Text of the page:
Then comes the Funky Meters with "Cissy Strut," and Walter Washington and Poppa Funk's Boys with the more familiar "Barefootin'," followed by the Neville Brothers Band with "Fire in the Bayou" and another legend, Snooks Eaglin on guitar with Poppa Funk's Boys performing "Come On." By the time that Rolling Stones guitarist Keith Richards comes out with his funkified look and jams with Palmer on drums, Walter "Wolfman" Washington and Poppa Funk's Boys, you realize one more thing: that he's not just a name act brought in to fill the house, and he's not just here to talk about New Orleans music. He's here to jam, and that's worth the plane ride across the pond for this musical legend—which says a lot, once more, about the influence and quality of musicians in New Orleans.

Ironically, the only partial song on the concert is the last song, "Hey Pocky Way," which should have been an everybody onstage and rock out kind of finale, but the song was snuffed before anyone could groove. It was a curious and unfortunate end to an evening of otherwise vital and rich musical performances.

Video: This is a quality production, mastered in High Definition and sharp as hell, even with concert lighting and special effects colored lights. Wow, is all I can say. The blues and the hues of the stage really leap out at you, and there isn't a halo to be found in this crowd. The film is presented in 1.78:1 anamorphic widescreen, and that lends itself well to the unfolding musical drama.

Audio: More wow. The audio is superb. Not DTS, but a pretty vibrant English Dolby Digital 5.1, with subtitles in English, Portuguese, Spanish, Chinese, and Thai. I'm thinking, though, what, no French? I mean, France is a huge market for American jazz and blues, and New Orleans has a great Creole tradition. What were these people thinking???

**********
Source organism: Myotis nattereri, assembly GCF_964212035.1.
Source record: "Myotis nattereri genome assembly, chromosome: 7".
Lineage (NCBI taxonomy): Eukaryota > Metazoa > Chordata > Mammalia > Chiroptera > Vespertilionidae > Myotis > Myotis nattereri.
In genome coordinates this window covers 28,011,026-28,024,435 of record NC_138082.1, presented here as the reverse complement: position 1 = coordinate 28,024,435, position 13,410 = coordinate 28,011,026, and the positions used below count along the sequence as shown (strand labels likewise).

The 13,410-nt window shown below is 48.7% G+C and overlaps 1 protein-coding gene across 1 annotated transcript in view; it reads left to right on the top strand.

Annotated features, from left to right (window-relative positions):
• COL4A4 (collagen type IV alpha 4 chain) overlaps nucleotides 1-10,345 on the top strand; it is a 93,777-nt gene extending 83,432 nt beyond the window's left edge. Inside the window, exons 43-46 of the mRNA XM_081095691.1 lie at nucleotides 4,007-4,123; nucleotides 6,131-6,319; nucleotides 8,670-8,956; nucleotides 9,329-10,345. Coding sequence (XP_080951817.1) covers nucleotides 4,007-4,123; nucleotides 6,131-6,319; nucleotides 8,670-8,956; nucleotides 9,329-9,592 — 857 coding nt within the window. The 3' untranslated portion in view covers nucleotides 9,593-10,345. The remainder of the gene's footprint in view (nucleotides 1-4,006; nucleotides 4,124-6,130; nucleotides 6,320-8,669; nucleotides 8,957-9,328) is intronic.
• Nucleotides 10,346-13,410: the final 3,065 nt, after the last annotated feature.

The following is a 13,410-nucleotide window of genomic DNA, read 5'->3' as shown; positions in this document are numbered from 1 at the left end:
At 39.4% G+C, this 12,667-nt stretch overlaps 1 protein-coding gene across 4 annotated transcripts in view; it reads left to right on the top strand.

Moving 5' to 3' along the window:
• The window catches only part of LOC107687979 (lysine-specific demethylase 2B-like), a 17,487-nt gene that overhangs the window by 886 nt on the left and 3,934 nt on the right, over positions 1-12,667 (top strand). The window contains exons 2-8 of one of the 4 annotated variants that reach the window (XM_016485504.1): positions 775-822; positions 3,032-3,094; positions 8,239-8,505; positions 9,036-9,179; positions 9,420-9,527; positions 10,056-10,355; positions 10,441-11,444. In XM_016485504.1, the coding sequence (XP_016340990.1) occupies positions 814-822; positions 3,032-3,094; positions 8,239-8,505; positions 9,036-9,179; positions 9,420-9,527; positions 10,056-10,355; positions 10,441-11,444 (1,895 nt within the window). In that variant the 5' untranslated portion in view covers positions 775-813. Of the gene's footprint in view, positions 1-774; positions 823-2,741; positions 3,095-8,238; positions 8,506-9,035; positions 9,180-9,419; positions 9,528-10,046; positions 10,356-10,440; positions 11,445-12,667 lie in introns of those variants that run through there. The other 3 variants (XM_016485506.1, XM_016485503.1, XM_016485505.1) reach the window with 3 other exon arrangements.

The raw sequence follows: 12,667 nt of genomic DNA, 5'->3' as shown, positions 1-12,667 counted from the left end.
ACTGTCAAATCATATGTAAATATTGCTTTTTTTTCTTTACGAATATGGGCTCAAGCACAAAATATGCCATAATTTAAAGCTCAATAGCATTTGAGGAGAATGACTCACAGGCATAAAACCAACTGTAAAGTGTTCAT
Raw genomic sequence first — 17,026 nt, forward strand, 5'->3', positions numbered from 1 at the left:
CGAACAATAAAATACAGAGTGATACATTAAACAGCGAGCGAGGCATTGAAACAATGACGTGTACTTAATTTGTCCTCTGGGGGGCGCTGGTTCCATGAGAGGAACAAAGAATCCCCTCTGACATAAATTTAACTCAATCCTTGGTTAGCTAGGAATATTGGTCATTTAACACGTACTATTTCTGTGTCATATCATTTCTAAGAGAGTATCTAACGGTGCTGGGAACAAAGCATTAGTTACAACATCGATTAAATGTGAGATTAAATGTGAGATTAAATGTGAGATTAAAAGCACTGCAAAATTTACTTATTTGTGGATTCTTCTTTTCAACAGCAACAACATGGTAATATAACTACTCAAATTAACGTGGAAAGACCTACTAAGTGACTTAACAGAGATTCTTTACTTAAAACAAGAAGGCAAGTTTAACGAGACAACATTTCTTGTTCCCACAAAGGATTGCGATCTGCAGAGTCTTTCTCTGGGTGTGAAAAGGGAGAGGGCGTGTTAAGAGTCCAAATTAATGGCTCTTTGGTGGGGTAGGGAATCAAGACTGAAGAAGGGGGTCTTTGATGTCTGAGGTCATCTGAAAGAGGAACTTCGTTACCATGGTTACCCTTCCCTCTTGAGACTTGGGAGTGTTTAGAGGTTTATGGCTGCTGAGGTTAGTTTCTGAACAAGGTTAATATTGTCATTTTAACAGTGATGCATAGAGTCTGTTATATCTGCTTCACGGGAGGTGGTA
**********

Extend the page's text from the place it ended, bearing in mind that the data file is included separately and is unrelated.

Extras: There's one deleted scene that makes me think, as well, What were these people thinking? I mean, when Trombone Shorty struts into the Funky Butt (a club) with his trombone, cockily telling the camera he's going to have a showdown, and then we see him interrupt a performance when another slide trombonist takes a breather and jumps in from the side, only to have the onstage performer jump in again, it speaks volumes, and really should have been included in the documentary. Especially when Trombone Shorty talks about Tuba Fats and we get the sense of how these musicians identify with their instruments.

There are interesting featurettes on New Orleans itself, on J&M Studios, on The Legacy of the Dewdrop Inn, Family, Music and Musicians, and The Mardi Gras Indian Tradition, with plenty of talking heads, location shots, and musical clips. But perhaps the most illuminating featurette zeroes in on the director himself, with Murphy telling how he grew up here and "you literally heard music constantly." That pretty much tells you why he had to make this tribute film, and why it captures the soul of the Crescent City.

Bottom Line: The performances are lively and complete, while the music, the talking heads, and clips of music on the streets presents a veritable storybook that takes you through New Orleans by chapter and verse. Watch this DVD and you'll be all but convinced that this is a city that will bounce back—with plenty of funky style.


Film Value